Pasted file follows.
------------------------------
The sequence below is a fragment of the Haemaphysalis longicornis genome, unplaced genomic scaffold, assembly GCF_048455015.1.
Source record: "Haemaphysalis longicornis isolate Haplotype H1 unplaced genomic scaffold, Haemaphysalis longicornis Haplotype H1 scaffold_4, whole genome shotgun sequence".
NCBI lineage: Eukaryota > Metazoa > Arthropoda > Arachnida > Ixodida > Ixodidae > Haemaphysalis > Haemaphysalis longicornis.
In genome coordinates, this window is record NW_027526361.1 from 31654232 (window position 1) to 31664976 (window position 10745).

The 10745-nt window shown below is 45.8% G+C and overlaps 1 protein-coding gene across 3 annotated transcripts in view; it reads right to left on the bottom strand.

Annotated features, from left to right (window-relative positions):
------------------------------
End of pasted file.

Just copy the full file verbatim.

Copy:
The sequence below is a fragment of the Haemaphysalis longicornis genome, unplaced genomic scaffold, assembly GCF_048455015.1.
Source record: "Haemaphysalis longicornis isolate Haplotype H1 unplaced genomic scaffold, Haemaphysalis longicornis Haplotype H1 scaffold_4, whole genome shotgun sequence".
NCBI lineage: Eukaryota > Metazoa > Arthropoda > Arachnida > Ixodida > Ixodidae > Haemaphysalis > Haemaphysalis longicornis.
In genome coordinates, this window is record NW_027526361.1 from 31654232 (window position 1) to 31664976 (window position 10745).

The 10745-nt window shown below is 45.8% G+C and overlaps 1 protein-coding gene across 3 annotated transcripts in view; it reads right to left on the bottom strand.

Annotated features, from left to right (window-relative positions):